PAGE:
Safety Tip of the Week – Eye Safety

Our eyes are one of our greatest assets. They give us the ability to see the world around us. If we do not protect our eyes from injuries while at work, we could easily lose that ability.

According to the CDC, there are an estimated 2,000 eye injuries every single day. These incidents cost employers over $300 million dollars per year.

It is important to eliminate or engineer out what could pose hazards to our eyes at work. Many hazards to our eyes on a worksite cannot be fully eliminated, so proper eye protection is also critical.

In just the blink of an eye, an incident can injure or even blind a worker who is not wearing proper protective eyewear.

The type of eye protection, whether safety glasses, goggles, or face shields, must meet the requirements of the Occupational Safety and Health Administration (OSHA) and the American National Standards Institute (ANSI). It must also be stamped with Z87.

In hazardous workplaces, street wear eyeglasses should only be worn in conjunction with ANSI- approved additional cover protection.

Common Hazards That Cause Eye Injuries on the Job:

  • Flying dust;
  • Flying debris;
  • Chemicals;
  • Blunt trauma to the eye; and
  • Burns due to UV exposure, such as welder’s flash.

Best Practices to Avoid Injuries to the Eyes:

  • Identify all the potential eye hazards in your work area and for your specific work tasks;
  • Ensure there are proper safeguards in place to prevent an eye injury. If there is a safeguard missing, stop the work task and correct the problem;
  • Eliminate or lessen the chance of getting something into your eye by avoiding being in the line of fire. One quick example is standing upwind of debris or dust blowing around the work area;
  • Always wear approved safety glasses, face shield, or goggles when needed. The type of PPE needed will depend on the work task. Three out of every five victims of eye injuries on the job were not wearing any eye protection;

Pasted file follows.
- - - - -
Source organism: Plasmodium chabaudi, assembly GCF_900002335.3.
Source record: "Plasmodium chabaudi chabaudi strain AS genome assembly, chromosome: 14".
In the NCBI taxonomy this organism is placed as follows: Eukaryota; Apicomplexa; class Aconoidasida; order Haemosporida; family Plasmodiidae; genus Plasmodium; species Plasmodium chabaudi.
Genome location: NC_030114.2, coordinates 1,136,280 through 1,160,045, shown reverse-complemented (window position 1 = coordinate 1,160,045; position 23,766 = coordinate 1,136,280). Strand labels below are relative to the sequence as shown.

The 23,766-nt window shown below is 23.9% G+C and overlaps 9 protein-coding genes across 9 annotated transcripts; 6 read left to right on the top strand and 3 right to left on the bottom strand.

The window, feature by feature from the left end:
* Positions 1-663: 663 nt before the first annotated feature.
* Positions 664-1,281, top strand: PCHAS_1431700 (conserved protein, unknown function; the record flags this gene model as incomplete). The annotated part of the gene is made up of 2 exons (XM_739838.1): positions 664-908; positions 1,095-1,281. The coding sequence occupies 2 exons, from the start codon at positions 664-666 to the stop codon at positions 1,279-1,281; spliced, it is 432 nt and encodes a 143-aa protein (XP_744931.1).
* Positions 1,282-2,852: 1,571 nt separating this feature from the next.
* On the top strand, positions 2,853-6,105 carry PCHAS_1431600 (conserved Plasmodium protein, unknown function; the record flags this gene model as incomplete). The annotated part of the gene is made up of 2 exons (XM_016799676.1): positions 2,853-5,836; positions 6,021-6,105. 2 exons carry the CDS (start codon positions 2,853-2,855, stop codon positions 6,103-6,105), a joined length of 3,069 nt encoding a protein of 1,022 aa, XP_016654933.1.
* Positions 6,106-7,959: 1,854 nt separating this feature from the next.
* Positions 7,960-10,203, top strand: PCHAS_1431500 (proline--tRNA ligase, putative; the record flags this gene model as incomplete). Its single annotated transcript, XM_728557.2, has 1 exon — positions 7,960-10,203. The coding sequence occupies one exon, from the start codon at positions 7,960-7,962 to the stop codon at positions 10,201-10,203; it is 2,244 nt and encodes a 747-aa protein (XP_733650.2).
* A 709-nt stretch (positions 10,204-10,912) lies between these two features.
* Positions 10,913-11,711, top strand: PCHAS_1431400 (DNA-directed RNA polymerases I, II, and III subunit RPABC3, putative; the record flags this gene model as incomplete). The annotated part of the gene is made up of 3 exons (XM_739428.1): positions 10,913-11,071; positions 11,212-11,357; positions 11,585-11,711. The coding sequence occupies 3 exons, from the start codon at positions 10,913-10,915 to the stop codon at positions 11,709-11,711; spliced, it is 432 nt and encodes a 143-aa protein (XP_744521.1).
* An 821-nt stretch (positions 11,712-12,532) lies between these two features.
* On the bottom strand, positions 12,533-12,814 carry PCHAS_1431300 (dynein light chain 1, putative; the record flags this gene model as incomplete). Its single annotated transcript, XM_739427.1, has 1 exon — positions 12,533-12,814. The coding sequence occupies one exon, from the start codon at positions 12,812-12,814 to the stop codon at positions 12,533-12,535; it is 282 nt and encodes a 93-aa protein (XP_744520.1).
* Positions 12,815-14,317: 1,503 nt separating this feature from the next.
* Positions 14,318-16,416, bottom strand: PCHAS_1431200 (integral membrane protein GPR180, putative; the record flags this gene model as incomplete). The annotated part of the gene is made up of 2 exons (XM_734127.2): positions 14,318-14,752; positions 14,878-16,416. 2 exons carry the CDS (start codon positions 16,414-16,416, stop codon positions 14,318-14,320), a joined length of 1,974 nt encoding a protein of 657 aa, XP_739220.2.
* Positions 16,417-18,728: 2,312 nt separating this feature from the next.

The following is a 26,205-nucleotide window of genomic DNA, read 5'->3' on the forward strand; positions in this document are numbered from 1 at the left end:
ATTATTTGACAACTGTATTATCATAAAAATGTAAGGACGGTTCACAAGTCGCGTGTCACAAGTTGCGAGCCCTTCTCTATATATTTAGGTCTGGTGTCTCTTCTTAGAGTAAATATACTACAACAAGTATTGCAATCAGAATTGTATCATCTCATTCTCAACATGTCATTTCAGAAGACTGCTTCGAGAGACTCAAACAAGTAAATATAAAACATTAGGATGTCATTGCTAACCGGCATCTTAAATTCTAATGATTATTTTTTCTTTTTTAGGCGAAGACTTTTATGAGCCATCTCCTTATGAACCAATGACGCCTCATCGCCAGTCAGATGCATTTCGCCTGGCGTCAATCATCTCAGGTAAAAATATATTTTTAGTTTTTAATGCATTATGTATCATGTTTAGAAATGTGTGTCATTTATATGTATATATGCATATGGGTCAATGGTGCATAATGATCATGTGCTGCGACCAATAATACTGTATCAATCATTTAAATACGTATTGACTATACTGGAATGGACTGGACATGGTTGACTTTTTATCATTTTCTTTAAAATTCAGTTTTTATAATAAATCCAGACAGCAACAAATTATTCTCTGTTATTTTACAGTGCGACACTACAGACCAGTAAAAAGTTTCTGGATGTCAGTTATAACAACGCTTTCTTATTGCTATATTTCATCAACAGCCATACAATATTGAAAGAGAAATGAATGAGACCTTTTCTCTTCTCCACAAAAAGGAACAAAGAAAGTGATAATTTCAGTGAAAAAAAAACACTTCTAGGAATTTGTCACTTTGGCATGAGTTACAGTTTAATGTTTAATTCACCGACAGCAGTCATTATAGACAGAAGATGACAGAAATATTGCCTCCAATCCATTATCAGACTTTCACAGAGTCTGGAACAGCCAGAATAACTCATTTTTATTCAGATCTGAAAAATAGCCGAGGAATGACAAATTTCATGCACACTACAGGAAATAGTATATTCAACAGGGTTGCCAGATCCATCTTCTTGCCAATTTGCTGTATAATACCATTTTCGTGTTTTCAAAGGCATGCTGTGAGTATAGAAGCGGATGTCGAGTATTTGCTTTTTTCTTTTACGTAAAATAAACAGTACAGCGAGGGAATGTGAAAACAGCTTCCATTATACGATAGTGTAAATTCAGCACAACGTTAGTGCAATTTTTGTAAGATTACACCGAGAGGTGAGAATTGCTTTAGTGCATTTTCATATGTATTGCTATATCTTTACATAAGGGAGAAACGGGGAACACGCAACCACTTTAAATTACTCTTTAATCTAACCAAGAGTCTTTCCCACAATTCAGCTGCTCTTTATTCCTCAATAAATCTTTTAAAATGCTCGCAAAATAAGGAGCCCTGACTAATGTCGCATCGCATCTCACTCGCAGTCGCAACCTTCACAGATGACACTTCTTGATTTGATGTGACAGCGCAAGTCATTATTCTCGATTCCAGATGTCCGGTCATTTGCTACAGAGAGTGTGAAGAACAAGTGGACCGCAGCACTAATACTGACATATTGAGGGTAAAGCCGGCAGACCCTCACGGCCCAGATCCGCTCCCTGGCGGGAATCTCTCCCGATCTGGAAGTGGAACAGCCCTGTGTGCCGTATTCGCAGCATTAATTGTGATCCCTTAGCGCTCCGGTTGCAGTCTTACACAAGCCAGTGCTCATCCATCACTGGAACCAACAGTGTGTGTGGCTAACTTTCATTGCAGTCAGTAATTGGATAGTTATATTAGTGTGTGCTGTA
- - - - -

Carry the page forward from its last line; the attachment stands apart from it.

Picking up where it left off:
• If there are welding activities going on, wear proper eye protection and ensure there is a protective barrier in place to protect other employees in the area from UV exposure;
  • If you get something in your eye do not rub or scratch it. Rubbing the eye can cause scratching of the cornea resulting in injury. Find an eye wash station or saline bottle to rinse out the object; and
  • If you get a chemical in your eyes, remove your contacts if they are in and begin to rinse your eyes out.


Workers should wear safety eyewear whenever there is a chance of eye injury. In addition, anyone visiting or passing through areas that pose eye hazards should wear protective eyewear. Contact lens wearers must be especially careful and should always wear protective eyewear on site: dust and other particles can become lodged under the lens and can cause irritations or infections. Workers who work in the sun or use equipment that exposes them to ultraviolet radiation should also use appropriate eye protection.

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